Historic Music Programs by Rick Spencer
Rick Spencer has nearly 30 years of experience in the history industry, including his work as the Executive
Director and Curator of the Dr. Ashbel Woodward Museum in Franklin, CT. Rick is recognized internationally as
a scholar, researcher and presenter of music programs based on historic themes. These programs are
well-researched concert/lectures with a strong focus on entertainment. They have been enthusiastically received at
historical societies, museums, libraries and other academic settings from New England to California. Songs are
presented a capella or accompanied on guitar and 5-string banjo. These programs are designed to run for one hour,
but can be adapted for longer or shorter presentations. Time is always allotted for questions and discussions.
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A 19th Century Christmastide: The December holidays, either sacred or secular, are the most engaging times of the "rolling year" (as Mr. Dickens once called
it). The history of Christmastime celebration in the English-speaking world is a long one, with strong connections to a body of music that has been
handed down through generations. For many the romance of Christmas is linked to a distant land, rituals of the past and some very evocative songs.
Thomas Nast, Clement C. Moore and others formed cultural impressions of the "perfect Christmas." Perhaps most influential was Charles Dickens and
the images of his most precious story (both the still images he created and the moving ones which came later). A 19th Century Christmastide is a selection of
songs which were popular at the end of the 1800s. They were adapted from religious and secular traditions from England and Europe. The songs are almost universally recognizable.
For those who have embraced history as a passion the romantic notions of the ideal Christmas are entwined with songs which were part of the holidays in Victorian England and
America. I present these songs as ambient, period music for holiday gatherings or as a historic music program with commentary on the background and origins of the songs and the
evolution of America's 19th Century Christmas traditions. I accompany the songs on guitar, banjo, mandolin, concertina or Appalachian dulcimer. Audience members are welcome to
sing along. A list of songs is available on request.
Songs from the War of 1812 is a program which gives background information and insight into the causes and the incidents of this conflict, which pitted a
rather young United States of America against our "mother country" and most bitter enemy, Great Britain. In response to British actions and policy the
halls of Congress echoed with the cries of "Free Trade and No Impressment." There was also great concern about the British arming our Native-American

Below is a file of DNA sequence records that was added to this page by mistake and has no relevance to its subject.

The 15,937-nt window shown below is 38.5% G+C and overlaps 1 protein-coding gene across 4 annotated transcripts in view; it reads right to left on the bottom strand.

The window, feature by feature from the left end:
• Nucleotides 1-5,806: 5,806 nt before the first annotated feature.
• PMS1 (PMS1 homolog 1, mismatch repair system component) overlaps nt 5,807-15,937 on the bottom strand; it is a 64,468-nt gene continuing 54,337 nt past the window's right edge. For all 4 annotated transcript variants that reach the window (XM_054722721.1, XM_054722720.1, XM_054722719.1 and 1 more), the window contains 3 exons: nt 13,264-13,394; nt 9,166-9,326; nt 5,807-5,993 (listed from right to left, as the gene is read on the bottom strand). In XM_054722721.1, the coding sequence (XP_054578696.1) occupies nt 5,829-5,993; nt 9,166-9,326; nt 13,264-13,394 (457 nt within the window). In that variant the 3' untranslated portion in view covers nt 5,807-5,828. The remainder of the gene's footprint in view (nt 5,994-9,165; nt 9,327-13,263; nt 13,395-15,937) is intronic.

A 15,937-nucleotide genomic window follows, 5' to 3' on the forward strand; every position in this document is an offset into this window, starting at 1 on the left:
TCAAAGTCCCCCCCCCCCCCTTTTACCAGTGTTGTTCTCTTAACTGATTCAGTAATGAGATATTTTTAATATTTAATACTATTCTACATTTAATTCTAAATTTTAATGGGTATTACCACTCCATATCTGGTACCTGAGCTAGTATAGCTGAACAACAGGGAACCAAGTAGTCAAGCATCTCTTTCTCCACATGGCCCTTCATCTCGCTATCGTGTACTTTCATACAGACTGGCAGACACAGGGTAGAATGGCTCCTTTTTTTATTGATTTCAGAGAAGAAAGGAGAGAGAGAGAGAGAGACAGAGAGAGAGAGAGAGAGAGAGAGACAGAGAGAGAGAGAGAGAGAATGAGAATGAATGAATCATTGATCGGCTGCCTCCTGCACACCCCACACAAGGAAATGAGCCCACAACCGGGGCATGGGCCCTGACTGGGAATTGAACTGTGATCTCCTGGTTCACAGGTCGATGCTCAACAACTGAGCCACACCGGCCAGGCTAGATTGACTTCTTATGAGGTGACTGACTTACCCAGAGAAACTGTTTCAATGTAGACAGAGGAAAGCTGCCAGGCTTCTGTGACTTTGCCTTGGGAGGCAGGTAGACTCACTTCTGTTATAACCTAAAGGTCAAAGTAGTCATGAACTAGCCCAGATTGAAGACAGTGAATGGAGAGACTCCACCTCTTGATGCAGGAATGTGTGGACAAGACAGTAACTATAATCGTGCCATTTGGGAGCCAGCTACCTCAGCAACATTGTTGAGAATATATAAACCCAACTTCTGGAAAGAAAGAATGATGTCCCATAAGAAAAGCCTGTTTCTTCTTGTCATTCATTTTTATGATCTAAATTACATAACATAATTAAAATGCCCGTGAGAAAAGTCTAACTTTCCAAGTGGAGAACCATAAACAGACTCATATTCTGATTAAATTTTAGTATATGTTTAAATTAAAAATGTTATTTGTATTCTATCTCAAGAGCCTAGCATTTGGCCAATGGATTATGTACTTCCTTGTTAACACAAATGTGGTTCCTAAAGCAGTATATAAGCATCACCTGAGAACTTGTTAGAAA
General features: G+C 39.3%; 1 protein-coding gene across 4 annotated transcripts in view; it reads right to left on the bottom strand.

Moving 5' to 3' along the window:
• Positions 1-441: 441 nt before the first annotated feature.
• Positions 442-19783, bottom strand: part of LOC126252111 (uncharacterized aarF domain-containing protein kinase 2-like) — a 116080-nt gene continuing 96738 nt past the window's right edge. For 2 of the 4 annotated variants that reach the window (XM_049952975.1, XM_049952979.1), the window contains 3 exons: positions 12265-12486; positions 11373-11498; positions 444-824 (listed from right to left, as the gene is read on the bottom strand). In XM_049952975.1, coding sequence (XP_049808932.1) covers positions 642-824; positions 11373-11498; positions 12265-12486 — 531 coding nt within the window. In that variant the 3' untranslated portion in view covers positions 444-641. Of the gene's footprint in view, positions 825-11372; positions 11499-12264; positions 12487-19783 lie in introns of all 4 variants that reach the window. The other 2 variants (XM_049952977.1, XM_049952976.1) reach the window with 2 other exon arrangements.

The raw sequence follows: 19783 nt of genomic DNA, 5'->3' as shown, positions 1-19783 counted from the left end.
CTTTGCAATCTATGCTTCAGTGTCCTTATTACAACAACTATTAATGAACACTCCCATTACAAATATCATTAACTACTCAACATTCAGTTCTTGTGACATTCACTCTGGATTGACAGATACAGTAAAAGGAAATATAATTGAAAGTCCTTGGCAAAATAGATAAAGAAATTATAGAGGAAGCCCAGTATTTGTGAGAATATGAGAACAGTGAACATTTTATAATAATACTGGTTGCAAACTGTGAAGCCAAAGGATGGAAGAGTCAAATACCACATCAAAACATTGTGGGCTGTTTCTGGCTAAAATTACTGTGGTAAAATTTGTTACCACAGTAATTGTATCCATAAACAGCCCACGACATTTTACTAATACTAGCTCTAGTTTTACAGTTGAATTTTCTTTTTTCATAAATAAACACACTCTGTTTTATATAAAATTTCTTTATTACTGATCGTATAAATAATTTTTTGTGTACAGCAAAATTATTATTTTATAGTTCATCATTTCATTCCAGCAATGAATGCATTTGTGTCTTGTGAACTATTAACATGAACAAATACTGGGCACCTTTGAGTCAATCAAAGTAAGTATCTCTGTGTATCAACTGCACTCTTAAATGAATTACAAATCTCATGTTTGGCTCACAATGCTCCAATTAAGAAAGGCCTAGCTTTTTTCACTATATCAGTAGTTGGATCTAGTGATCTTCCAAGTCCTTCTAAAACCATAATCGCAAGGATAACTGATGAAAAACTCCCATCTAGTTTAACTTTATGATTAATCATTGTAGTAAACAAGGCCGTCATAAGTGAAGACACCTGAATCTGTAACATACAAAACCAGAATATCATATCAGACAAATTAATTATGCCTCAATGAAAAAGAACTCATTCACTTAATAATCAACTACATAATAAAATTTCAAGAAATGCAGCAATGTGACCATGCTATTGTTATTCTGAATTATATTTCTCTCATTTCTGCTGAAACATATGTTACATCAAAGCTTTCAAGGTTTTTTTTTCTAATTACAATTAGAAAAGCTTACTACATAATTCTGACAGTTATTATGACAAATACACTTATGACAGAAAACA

enemies on the frontier. In June of 1812 Congress declared War in an effort to enforce our sovereignty. The conflict lasted until the until January of 1815.
Some remarkable music was popular during the War of 1812. This program presents songs from both the British and American sides. Recruiting songs,
ballads, songs of the hardship of those whom the soldiers left behind, patriotic songs and songs which described major battles are all presented in this very
entertaining and informative program. View a video of the song "How Happy the Soldier" here.
Freemen for Fremont: Music of the Presidential Campaign of 1856. Before the days of radio or television it was common for campaign promoters to distribute songbooks to those
gathered at political rallies. In between the speeches and other activities the crowd would be prompted to open the book and sing the songs about the virtues of our candidates and
platforms and the failings of the opposition. In 1856 the “Freeman’s Glee Book” was published to promote the Presidential aspirations of John C. Fremont, the first man to receive the
nomination from the young Republican Party. “Freemen for Fremont” presents ten songs from the book along with background information on the issues and personalities of the
campaign. Fremont, James Buchanan, Millard Fillmore, “Bully” Brooks, the Kansas-Nebraska Act are all discussed along with the “tabloid” issues of the day. The songs are
insightful, humorous, patriotic and inflammatory. This program promotes an understanding of the United States on the brink of Civil War. View a video of the song "Hurrah For
The Greatest Hits of the Civil War: America’s First Professional Songwriters is a program of compositions by four of the nation’s earliest popular songwriters. Songs by Dan
Emmett, Stephen Foster, George F. Root and Henry Clay Work were known and loved by Americans on both sides of the War. These songs give remarkable insight into the character
of the American people at the time of our country’s greatest and most divisive conflict. This program includes a discussion of the phenomenon of the American minstrel show and its